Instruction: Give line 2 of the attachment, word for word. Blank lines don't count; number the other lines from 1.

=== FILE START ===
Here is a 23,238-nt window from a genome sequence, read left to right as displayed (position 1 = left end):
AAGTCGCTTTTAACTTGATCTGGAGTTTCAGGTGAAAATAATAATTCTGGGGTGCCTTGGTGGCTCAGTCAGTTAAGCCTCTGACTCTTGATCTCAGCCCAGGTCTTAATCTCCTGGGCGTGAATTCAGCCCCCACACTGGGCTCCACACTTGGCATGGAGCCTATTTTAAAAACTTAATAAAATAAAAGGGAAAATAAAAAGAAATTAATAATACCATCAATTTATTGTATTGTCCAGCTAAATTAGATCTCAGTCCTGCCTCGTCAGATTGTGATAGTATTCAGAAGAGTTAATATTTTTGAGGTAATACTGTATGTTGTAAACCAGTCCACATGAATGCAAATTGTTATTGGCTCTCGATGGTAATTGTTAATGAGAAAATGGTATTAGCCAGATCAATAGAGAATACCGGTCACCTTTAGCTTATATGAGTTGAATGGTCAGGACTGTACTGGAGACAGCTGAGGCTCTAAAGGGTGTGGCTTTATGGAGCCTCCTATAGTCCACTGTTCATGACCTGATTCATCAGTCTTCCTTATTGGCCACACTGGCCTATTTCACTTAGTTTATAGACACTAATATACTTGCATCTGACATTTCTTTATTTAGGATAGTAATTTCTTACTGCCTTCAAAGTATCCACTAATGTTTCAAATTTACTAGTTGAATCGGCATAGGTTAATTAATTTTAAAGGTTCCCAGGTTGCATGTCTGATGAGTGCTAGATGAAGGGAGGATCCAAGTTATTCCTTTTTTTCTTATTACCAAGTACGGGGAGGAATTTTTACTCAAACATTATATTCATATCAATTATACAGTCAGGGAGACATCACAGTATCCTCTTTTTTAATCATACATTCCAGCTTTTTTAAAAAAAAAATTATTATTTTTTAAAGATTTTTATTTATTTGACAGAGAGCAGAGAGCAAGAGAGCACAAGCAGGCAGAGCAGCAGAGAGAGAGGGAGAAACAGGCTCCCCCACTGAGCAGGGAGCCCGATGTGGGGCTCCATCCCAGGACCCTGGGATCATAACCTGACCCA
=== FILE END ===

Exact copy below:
AAGTCGCTTTTAACTTGATCTGGAGTTTCAGGTGAAAATAATAATTCTGGGGTGCCTTGGTGGCTCAGTCAGTTAAGCCTCTGACTCTTGATCTCAGCCCAGGTCTTAATCTCCTGGGCGTGAATTCAGCCCCCACACTGGGCTCCACACTTGGCATGGAGCCTATTTTAAAAACTTAATAAAATAAAAGGGAAAATAAAAAGAAATTAATAATACCATCAATTTATTGTATTGTCCAGCTAAATTAGATCTCAGTCCTGCCTCGTCAGATTGTGATAGTATTCAGAAGAGTTAATATTTTTGAGGTAATACTGTATGTTGTAAACCAGTCCACATGAATGCAAATTGTTATTGGCTCTCGATGGTAATTGTTAATGAGAAAATGGTATTAGCCAGATCAATAGAGAATACCGGTCACCTTTAGCTTATATGAGTTGAATGGTCAGGACTGTACTGGAGACAGCTGAGGCTCTAAAGGGTGTGGCTTTATGGAGCCTCCTATAGTCCACTGTTCATGACCTGATTCATCAGTCTTCCTTATTGGCCACACTGGCCTATTTCACTTAGTTTATAGACACTAATATACTTGCATCTGACATTTCTTTATTTAGGATAGTAATTTCTTACTGCCTTCAAAGTATCCACTAATGTTTCAAATTTACTAGTTGAATCGGCATAGGTTAATTAATTTTAAAGGTTCCCAGGTTGCATGTCTGATGAGTGCTAGATGAAGGGAGGATCCAAGTTATTCCTTTTTTTCTTATTACCAAGTACGGGGAGGAATTTTTACTCAAACATTATATTCATATCAATTATACAGTCAGGGAGACATCACAGTATCCTCTTTTTTAATCATACATTCCAGCTTTTTTAAAAAAAAAATTATTATTTTTTAAAGATTTTTATTTATTTGACAGAGAGCAGAGAGCAAGAGAGCACAAGCAGGCAGAGCAGCAGAGAGAGAGGGAGAAACAGGCTCCCCCACTGAGCAGGGAGCCCGATGTGGGGCTCCATCCCAGGACCCTGGGATCATAACCTGACCCA